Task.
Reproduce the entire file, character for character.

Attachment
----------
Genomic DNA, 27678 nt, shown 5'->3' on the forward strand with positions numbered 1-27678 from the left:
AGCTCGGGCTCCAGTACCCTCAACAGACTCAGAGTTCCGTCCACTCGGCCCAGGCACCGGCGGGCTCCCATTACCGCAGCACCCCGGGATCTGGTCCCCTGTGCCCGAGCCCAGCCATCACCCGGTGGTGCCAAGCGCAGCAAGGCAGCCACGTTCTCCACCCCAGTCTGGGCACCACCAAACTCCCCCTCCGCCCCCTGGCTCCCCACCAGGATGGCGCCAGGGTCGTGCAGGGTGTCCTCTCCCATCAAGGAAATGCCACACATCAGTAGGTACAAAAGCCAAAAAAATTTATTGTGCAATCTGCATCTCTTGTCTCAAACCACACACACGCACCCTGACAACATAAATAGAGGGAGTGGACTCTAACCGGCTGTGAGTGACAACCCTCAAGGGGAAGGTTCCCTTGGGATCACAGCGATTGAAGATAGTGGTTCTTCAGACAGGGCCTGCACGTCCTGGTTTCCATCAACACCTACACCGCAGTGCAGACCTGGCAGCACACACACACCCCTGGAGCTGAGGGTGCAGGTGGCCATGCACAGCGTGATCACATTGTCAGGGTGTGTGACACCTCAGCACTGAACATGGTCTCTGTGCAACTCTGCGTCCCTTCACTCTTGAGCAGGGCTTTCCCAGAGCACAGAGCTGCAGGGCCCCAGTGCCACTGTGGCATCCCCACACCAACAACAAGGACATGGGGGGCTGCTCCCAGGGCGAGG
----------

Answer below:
Genomic DNA, 27678 nt, shown 5'->3' on the forward strand with positions numbered 1-27678 from the left:
AGCTCGGGCTCCAGTACCCTCAACAGACTCAGAGTTCCGTCCACTCGGCCCAGGCACCGGCGGGCTCCCATTACCGCAGCACCCCGGGATCTGGTCCCCTGTGCCCGAGCCCAGCCATCACCCGGTGGTGCCAAGCGCAGCAAGGCAGCCACGTTCTCCACCCCAGTCTGGGCACCACCAAACTCCCCCTCCGCCCCCTGGCTCCCCACCAGGATGGCGCCAGGGTCGTGCAGGGTGTCCTCTCCCATCAAGGAAATGCCACACATCAGTAGGTACAAAAGCCAAAAAAATTTATTGTGCAATCTGCATCTCTTGTCTCAAACCACACACACGCACCCTGACAACATAAATAGAGGGAGTGGACTCTAACCGGCTGTGAGTGACAACCCTCAAGGGGAAGGTTCCCTTGGGATCACAGCGATTGAAGATAGTGGTTCTTCAGACAGGGCCTGCACGTCCTGGTTTCCATCAACACCTACACCGCAGTGCAGACCTGGCAGCACACACACACCCCTGGAGCTGAGGGTGCAGGTGGCCATGCACAGCGTGATCACATTGTCAGGGTGTGTGACACCTCAGCACTGAACATGGTCTCTGTGCAACTCTGCGTCCCTTCACTCTTGAGCAGGGCTTTCCCAGAGCACAGAGCTGCAGGGCCCCAGTGCCACTGTGGCATCCCCACACCAACAACAAGGACATGGGGGGCTGCTCCCAGGGCGAGG